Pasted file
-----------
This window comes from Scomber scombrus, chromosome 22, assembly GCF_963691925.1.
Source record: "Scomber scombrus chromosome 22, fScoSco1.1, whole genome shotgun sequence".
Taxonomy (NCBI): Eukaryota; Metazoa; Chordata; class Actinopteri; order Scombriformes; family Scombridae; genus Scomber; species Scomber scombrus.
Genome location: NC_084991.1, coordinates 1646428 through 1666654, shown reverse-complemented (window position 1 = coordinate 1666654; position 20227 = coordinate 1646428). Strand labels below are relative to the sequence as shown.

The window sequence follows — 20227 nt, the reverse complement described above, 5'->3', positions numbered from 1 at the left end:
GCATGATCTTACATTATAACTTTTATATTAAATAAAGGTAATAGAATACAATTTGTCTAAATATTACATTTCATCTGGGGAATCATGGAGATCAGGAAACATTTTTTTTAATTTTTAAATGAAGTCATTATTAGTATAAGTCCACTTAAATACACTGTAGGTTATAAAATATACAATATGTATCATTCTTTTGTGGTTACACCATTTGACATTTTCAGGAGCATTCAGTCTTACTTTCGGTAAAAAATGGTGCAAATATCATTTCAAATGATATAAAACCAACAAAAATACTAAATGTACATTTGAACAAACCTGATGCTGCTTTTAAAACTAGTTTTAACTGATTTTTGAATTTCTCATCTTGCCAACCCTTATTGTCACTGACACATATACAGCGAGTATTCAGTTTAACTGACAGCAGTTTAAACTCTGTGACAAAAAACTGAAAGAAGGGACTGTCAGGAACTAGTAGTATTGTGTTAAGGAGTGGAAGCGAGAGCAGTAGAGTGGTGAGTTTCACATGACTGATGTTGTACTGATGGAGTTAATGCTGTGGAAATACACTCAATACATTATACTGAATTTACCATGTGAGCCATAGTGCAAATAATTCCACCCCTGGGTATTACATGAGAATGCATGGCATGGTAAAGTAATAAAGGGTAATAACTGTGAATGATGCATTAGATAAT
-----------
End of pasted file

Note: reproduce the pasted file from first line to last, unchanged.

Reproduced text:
This window comes from Scomber scombrus, chromosome 22, assembly GCF_963691925.1.
Source record: "Scomber scombrus chromosome 22, fScoSco1.1, whole genome shotgun sequence".
Taxonomy (NCBI): Eukaryota; Metazoa; Chordata; class Actinopteri; order Scombriformes; family Scombridae; genus Scomber; species Scomber scombrus.
Genome location: NC_084991.1, coordinates 1646428 through 1666654, shown reverse-complemented (window position 1 = coordinate 1666654; position 20227 = coordinate 1646428). Strand labels below are relative to the sequence as shown.

The window sequence follows — 20227 nt, the reverse complement described above, 5'->3', positions numbered from 1 at the left end:
GCATGATCTTACATTATAACTTTTATATTAAATAAAGGTAATAGAATACAATTTGTCTAAATATTACATTTCATCTGGGGAATCATGGAGATCAGGAAACATTTTTTTTAATTTTTAAATGAAGTCATTATTAGTATAAGTCCACTTAAATACACTGTAGGTTATAAAATATACAATATGTATCATTCTTTTGTGGTTACACCATTTGACATTTTCAGGAGCATTCAGTCTTACTTTCGGTAAAAAATGGTGCAAATATCATTTCAAATGATATAAAACCAACAAAAATACTAAATGTACATTTGAACAAACCTGATGCTGCTTTTAAAACTAGTTTTAACTGATTTTTGAATTTCTCATCTTGCCAACCCTTATTGTCACTGACACATATACAGCGAGTATTCAGTTTAACTGACAGCAGTTTAAACTCTGTGACAAAAAACTGAAAGAAGGGACTGTCAGGAACTAGTAGTATTGTGTTAAGGAGTGGAAGCGAGAGCAGTAGAGTGGTGAGTTTCACATGACTGATGTTGTACTGATGGAGTTAATGCTGTGGAAATACACTCAATACATTATACTGAATTTACCATGTGAGCCATAGTGCAAATAATTCCACCCCTGGGTATTACATGAGAATGCATGGCATGGTAAAGTAATAAAGGGTAATAACTGTGAATGATGCATTAGATAAT